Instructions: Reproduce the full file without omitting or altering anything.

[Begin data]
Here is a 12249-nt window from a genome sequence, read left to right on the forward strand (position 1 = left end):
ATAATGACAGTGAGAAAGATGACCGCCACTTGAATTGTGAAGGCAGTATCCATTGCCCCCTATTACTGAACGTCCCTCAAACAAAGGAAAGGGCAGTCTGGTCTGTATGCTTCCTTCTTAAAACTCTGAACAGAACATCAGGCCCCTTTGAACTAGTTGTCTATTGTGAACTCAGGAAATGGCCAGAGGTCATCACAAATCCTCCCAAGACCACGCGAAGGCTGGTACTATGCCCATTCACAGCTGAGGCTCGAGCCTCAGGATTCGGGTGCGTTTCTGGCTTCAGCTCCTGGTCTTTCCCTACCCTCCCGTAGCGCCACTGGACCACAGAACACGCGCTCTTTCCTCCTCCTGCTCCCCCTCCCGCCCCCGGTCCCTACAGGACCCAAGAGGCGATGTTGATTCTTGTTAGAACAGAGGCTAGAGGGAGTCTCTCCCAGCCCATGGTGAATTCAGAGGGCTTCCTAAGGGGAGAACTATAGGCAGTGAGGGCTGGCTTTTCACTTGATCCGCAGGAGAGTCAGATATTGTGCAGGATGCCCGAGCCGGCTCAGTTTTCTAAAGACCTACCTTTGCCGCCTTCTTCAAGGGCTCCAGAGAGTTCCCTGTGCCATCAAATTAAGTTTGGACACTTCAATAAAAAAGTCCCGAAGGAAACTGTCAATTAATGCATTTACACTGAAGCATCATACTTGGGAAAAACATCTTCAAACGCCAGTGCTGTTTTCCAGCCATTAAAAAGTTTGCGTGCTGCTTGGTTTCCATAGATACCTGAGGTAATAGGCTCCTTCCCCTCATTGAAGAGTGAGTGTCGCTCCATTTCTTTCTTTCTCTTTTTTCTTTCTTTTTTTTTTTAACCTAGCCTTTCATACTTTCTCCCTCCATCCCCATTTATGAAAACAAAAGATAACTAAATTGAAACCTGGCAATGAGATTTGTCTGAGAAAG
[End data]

Here is a 12249-nt window from a genome sequence, read left to right on the forward strand (position 1 = left end):
ATAATGACAGTGAGAAAGATGACCGCCACTTGAATTGTGAAGGCAGTATCCATTGCCCCCTATTACTGAACGTCCCTCAAACAAAGGAAAGGGCAGTCTGGTCTGTATGCTTCCTTCTTAAAACTCTGAACAGAACATCAGGCCCCTTTGAACTAGTTGTCTATTGTGAACTCAGGAAATGGCCAGAGGTCATCACAAATCCTCCCAAGACCACGCGAAGGCTGGTACTATGCCCATTCACAGCTGAGGCTCGAGCCTCAGGATTCGGGTGCGTTTCTGGCTTCAGCTCCTGGTCTTTCCCTACCCTCCCGTAGCGCCACTGGACCACAGAACACGCGCTCTTTCCTCCTCCTGCTCCCCCTCCCGCCCCCGGTCCCTACAGGACCCAAGAGGCGATGTTGATTCTTGTTAGAACAGAGGCTAGAGGGAGTCTCTCCCAGCCCATGGTGAATTCAGAGGGCTTCCTAAGGGGAGAACTATAGGCAGTGAGGGCTGGCTTTTCACTTGATCCGCAGGAGAGTCAGATATTGTGCAGGATGCCCGAGCCGGCTCAGTTTTCTAAAGACCTACCTTTGCCGCCTTCTTCAAGGGCTCCAGAGAGTTCCCTGTGCCATCAAATTAAGTTTGGACACTTCAATAAAAAAGTCCCGAAGGAAACTGTCAATTAATGCATTTACACTGAAGCATCATACTTGGGAAAAACATCTTCAAACGCCAGTGCTGTTTTCCAGCCATTAAAAAGTTTGCGTGCTGCTTGGTTTCCATAGATACCTGAGGTAATAGGCTCCTTCCCCTCATTGAAGAGTGAGTGTCGCTCCATTTCTTTCTTTCTCTTTTTTCTTTCTTTTTTTTTTTAACCTAGCCTTTCATACTTTCTCCCTCCATCCCCATTTATGAAAACAAAAGATAACTAAATTGAAACCTGGCAATGAGATTTGTCTGAGAAAG